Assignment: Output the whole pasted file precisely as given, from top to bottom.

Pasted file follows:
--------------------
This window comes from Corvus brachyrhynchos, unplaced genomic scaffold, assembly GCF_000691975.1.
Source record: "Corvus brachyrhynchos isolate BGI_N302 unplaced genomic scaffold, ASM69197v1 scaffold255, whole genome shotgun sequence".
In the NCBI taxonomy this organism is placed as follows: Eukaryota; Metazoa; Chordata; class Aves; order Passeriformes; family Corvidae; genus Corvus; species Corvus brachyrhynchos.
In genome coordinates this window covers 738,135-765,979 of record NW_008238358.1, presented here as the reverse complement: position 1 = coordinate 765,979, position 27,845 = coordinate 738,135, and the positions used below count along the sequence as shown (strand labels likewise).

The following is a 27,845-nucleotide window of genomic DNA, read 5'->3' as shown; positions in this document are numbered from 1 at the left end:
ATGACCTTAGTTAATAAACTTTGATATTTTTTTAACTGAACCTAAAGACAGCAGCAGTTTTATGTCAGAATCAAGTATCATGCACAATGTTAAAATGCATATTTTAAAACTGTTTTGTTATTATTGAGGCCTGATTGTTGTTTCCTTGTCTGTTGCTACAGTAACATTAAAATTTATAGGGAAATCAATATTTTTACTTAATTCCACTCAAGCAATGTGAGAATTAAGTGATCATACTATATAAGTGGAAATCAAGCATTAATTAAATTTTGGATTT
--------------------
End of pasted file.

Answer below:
This window comes from Corvus brachyrhynchos, unplaced genomic scaffold, assembly GCF_000691975.1.
Source record: "Corvus brachyrhynchos isolate BGI_N302 unplaced genomic scaffold, ASM69197v1 scaffold255, whole genome shotgun sequence".
In the NCBI taxonomy this organism is placed as follows: Eukaryota; Metazoa; Chordata; class Aves; order Passeriformes; family Corvidae; genus Corvus; species Corvus brachyrhynchos.
In genome coordinates this window covers 738,135-765,979 of record NW_008238358.1, presented here as the reverse complement: position 1 = coordinate 765,979, position 27,845 = coordinate 738,135, and the positions used below count along the sequence as shown (strand labels likewise).

The following is a 27,845-nucleotide window of genomic DNA, read 5'->3' as shown; positions in this document are numbered from 1 at the left end:
ATGACCTTAGTTAATAAACTTTGATATTTTTTTAACTGAACCTAAAGACAGCAGCAGTTTTATGTCAGAATCAAGTATCATGCACAATGTTAAAATGCATATTTTAAAACTGTTTTGTTATTATTGAGGCCTGATTGTTGTTTCCTTGTCTGTTGCTACAGTAACATTAAAATTTATAGGGAAATCAATATTTTTACTTAATTCCACTCAAGCAATGTGAGAATTAAGTGATCATACTATATAAGTGGAAATCAAGCATTAATTAAATTTTGGATTT